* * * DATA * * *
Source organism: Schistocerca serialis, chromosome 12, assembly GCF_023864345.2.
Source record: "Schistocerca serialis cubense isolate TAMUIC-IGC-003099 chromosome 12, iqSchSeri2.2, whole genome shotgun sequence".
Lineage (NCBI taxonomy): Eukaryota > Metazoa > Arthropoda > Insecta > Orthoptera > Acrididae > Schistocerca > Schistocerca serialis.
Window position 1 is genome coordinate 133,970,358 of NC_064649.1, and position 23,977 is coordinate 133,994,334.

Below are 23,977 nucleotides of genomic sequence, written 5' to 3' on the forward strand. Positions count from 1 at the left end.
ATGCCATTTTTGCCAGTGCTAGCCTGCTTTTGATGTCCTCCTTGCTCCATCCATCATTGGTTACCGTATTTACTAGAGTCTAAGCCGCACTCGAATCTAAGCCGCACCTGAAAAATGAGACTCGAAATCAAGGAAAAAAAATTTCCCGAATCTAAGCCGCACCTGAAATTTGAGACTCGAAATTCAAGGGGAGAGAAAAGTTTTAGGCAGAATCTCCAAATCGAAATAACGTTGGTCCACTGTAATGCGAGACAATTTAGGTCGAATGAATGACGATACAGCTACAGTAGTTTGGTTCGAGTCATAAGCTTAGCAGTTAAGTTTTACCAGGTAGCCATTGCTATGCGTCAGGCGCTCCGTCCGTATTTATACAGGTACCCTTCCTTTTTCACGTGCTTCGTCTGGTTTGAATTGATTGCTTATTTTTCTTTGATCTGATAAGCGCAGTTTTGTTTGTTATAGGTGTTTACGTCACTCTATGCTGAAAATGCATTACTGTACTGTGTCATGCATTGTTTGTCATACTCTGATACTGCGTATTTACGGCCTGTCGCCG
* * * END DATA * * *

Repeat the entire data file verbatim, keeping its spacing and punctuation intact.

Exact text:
Source organism: Schistocerca serialis, chromosome 12, assembly GCF_023864345.2.
Source record: "Schistocerca serialis cubense isolate TAMUIC-IGC-003099 chromosome 12, iqSchSeri2.2, whole genome shotgun sequence".
Lineage (NCBI taxonomy): Eukaryota > Metazoa > Arthropoda > Insecta > Orthoptera > Acrididae > Schistocerca > Schistocerca serialis.
Window position 1 is genome coordinate 133,970,358 of NC_064649.1, and position 23,977 is coordinate 133,994,334.

Below are 23,977 nucleotides of genomic sequence, written 5' to 3' on the forward strand. Positions count from 1 at the left end.
ATGCCATTTTTGCCAGTGCTAGCCTGCTTTTGATGTCCTCCTTGCTCCATCCATCATTGGTTACCGTATTTACTAGAGTCTAAGCCGCACTCGAATCTAAGCCGCACCTGAAAAATGAGACTCGAAATCAAGGAAAAAAAATTTCCCGAATCTAAGCCGCACCTGAAATTTGAGACTCGAAATTCAAGGGGAGAGAAAAGTTTTAGGCAGAATCTCCAAATCGAAATAACGTTGGTCCACTGTAATGCGAGACAATTTAGGTCGAATGAATGACGATACAGCTACAGTAGTTTGGTTCGAGTCATAAGCTTAGCAGTTAAGTTTTACCAGGTAGCCATTGCTATGCGTCAGGCGCTCCGTCCGTATTTATACAGGTACCCTTCCTTTTTCACGTGCTTCGTCTGGTTTGAATTGATTGCTTATTTTTCTTTGATCTGATAAGCGCAGTTTTGTTTGTTATAGGTGTTTACGTCACTCTATGCTGAAAATGCATTACTGTACTGTGTCATGCATTGTTTGTCATACTCTGATACTGCGTATTTACGGCCTGTCGCCG